This is not the first time I've had a groundhog. Last year I used nearly a whole bag of lime around the two holes and thought he was gone so I filled them. One is under my steps.....this year, he is back and the lime does nothing to his feet....he's redug near the old holes....made a complete mess of my steps again.....I'm gonna get some ammonia.....I live in the city for crying out loud.....

    • Barbara Kay profile image
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      Barbara Badder 4 years ago from USA

      John, I've heard that works for moles. It should work for ground hogs then too.

    • profile image

      john 4 years ago

      I heard you can also use this to Get an apple and core out the center

      take a piece of gum (juicy fruit) take off the wrapper stick it in the middle of the apple. They will smell the fruit from the gum and eat the apple when they bite the gum they will it and wont be able to swallow it and they will die someplace

      I have not tried this yet i don't like killing this way but i may have to they r under my deck.

    • Barbara Kay profile image
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      Barbara Badder 5 years ago from USA

      The- Quietwarrior, It is worth trying on moles. Thanks for reading and commenting.

    • The-Quietwarrior profile image

      The-Quietwarrior 5 years ago

      I wonder if this will also work for moles... Good article..

    • Barbara Kay profile image
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      Barbara Badder 5 years ago from USA

      A Little Truth, My Mom has trouble with them tunneling under her pole barn, so she isn't happy at all. We're in Michigan too, so it must be a real problem here. Thanks for reading and commenting.

    • A Little TRUTH profile image

      A Little TRUTH 5 years ago

      Thanks, lots of good remedies to choose from!

      I've had ground hogs in two homes in Michigan. At the fist one, they all disappeared when we got a Great Dane. At the second, we just let them be since they didn't bother the grass or garden. The only problems were that they got so big, fat and complacent that I had to be careful not to run them over with my big commercial lawnmower; and potential interactions with the grandkids.

    • Barbara Kay profile image
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      Barbara Badder 5 years ago from USA

      Repub, Thanks for reading and commenting. I'll have to check yours out.

    • The Republican profile image

      The Republican 5 years ago from USA

      Hi, good ideas, and you make a good point. could you read my writings?

      Thank you, Repub.

    • Barbara Kay profile image
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      Barbara Badder 5 years ago from USA

      EuroNinila, Thanks for reading. We have shrews in the yard now. I guess they can't hurt anything though. I haven't heard of "have a heart" traps before. Thanks for sharing.

    • EuroNinila profile image

      Fotinoula Gypsyy 5 years ago from NYC BABY

      Great hub, I can't believe people eat them though! We put "have a heart" traps in our yard for pesky little animals that eat our garden! Great hub, sharing!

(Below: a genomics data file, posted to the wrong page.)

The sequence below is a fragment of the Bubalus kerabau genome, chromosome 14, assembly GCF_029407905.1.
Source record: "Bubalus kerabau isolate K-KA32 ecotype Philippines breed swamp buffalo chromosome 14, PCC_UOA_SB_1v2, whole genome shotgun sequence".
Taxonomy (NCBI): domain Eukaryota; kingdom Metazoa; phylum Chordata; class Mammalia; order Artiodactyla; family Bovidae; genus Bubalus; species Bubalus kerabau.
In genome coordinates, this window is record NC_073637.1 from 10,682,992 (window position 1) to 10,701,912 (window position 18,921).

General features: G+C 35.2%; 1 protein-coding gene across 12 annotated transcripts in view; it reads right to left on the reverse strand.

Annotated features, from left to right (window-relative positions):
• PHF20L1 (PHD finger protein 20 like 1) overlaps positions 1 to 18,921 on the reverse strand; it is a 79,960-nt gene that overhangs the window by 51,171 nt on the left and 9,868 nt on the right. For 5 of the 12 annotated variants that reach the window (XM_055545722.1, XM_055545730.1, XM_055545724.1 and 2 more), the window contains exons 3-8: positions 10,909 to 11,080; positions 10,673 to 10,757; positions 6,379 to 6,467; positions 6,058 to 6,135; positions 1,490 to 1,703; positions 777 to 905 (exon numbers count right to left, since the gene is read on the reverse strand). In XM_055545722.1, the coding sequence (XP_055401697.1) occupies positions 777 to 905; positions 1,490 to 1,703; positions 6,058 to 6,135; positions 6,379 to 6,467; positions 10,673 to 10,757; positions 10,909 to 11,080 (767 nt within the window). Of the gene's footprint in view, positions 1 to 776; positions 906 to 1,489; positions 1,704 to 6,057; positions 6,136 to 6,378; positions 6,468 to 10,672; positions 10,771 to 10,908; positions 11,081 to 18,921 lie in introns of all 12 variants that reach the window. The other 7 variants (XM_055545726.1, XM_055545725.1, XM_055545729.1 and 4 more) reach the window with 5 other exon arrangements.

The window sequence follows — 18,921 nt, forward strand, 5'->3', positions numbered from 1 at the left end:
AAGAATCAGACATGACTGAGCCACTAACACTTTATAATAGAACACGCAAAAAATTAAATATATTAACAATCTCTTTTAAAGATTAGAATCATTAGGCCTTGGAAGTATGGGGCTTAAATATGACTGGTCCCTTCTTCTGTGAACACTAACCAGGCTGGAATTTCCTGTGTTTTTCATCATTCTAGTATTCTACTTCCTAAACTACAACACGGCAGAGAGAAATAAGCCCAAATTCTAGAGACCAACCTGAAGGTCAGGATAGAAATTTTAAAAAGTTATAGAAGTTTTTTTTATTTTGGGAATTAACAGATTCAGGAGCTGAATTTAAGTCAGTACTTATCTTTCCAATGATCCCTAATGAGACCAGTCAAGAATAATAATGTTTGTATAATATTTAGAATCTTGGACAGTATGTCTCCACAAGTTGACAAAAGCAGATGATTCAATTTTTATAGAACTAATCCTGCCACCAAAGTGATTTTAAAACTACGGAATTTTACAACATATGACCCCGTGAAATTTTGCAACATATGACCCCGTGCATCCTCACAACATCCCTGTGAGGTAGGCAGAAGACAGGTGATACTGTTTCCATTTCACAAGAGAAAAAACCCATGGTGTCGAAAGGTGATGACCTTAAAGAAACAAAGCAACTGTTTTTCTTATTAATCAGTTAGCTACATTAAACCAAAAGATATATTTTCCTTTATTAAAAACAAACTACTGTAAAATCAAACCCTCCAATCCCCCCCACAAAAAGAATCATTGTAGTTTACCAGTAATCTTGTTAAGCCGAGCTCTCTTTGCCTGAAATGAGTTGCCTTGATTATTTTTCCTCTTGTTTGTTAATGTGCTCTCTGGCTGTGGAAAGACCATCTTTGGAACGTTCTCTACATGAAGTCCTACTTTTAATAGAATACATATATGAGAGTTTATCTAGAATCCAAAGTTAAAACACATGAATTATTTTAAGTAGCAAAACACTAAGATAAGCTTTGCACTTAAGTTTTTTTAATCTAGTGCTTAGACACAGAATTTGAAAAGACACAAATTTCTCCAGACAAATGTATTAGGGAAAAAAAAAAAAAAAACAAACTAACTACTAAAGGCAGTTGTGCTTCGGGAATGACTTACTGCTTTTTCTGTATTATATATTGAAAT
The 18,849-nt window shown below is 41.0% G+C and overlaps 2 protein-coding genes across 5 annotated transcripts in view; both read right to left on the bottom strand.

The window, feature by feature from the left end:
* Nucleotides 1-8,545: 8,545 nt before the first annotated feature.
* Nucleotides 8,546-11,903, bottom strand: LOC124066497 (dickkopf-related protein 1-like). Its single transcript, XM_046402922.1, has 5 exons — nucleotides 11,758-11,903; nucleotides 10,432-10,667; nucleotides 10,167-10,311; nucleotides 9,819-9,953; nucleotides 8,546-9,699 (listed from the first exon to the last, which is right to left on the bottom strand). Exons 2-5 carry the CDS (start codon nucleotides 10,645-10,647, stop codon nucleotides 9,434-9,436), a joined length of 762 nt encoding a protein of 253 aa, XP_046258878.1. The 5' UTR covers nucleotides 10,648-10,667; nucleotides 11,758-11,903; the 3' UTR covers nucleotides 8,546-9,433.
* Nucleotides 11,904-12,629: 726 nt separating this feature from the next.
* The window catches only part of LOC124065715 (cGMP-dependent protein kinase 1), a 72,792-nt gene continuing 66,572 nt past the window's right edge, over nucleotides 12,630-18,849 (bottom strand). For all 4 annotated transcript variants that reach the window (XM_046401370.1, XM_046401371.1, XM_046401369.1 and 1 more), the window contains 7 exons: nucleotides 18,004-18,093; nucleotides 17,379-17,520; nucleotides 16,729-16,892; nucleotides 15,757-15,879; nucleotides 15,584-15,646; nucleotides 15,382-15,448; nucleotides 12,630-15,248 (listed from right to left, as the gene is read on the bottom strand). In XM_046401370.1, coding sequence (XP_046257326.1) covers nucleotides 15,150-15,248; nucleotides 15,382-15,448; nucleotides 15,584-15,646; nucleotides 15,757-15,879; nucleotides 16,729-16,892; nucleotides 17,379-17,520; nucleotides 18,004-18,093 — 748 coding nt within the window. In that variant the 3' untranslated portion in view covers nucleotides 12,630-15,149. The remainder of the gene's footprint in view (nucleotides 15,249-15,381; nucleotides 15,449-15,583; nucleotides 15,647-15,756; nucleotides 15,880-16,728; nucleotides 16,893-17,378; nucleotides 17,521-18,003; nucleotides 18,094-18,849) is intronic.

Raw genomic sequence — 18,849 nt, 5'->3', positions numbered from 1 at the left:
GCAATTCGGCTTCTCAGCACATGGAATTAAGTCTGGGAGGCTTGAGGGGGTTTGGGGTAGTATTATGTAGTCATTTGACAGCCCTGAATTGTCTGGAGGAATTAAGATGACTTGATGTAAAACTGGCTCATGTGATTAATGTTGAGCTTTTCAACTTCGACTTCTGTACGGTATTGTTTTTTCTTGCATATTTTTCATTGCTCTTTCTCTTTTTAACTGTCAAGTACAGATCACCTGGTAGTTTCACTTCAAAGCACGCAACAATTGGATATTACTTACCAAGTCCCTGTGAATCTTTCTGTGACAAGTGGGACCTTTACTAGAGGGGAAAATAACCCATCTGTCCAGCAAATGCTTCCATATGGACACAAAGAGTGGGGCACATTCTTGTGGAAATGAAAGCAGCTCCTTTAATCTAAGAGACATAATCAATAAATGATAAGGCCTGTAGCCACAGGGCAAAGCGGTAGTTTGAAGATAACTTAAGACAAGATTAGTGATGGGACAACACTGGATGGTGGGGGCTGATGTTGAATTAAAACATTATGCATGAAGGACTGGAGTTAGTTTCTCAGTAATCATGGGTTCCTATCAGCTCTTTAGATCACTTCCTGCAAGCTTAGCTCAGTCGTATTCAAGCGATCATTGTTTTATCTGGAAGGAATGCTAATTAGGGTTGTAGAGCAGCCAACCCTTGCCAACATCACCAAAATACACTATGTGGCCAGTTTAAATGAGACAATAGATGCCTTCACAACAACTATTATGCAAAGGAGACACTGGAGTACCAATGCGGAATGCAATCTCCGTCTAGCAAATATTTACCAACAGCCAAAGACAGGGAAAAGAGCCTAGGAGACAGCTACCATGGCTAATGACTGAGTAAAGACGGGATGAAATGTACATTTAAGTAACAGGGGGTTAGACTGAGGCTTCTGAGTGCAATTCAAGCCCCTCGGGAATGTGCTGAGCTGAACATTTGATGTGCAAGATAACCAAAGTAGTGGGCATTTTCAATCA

• Barbara Kay profile image
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      Barbara Badder 5 years ago from USA

      brmom68, Thank for reading and I hope one of these tricks works for you.

    • brsmom68 profile image

      Diane Ziomek 5 years ago from Alberta, Canada

      We have a pocket gopher who likes to make an appearance in our lawn every now and again. I will have to try one of these tricks next time he shows himself (or a new mound of dirt pops up). Voted up, useful and shared.

    • Barbara Kay profile image
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      Barbara Badder 5 years ago from USA

      teaches, Thanks for reading. Along with the beautiful days of summer are some problems like this to deal with. Thanks for commenting.

    • teaches12345 profile image

      Dianna Mendez 5 years ago

      A friend of mine had these critters digging holes around the foundation of the home and they had to get animal control to help chase them out. Great advice on this hub, too late for my friend but I am sure others will find this helpful.

    • Barbara Kay profile image
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      Barbara Badder 5 years ago from USA

      Tim, I think you are right. So far the ammonia is working for me. Thanks for reading.

    • profile image

      Tim Schuler 5 years ago

      Great tips! Sometimes I think the groundhogs watch what you plant and spot what they think you love the most and target those plants and eat them down the ground in the blink of an eye.

    • Barbara Kay profile image
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      Barbara Badder 5 years ago from USA

      CrazedNovelist, Thanks for reading and I hope you don't have to deal with them either.

    • CrazedNovelist profile image

      A.E. Williams 5 years ago from Hampton, GA

      Great hub... I hope I never had to deal with a groundhog lol. Thanks for the writing. Always a pleasure,

      -Aubrey.

    • Barbara Kay profile image
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      Barbara Badder 5 years ago from USA

      moonlake, They don't seem so cute when they eat all of your garden though. I'm hoping the ammonia is working and they find a new place to call home.

    • moonlake profile image

      moonlake 5 years ago from America

      But they're so cute. We had one on our land but when we started building a house he moved. Voted up on your hub. Good information I'm sure many people need.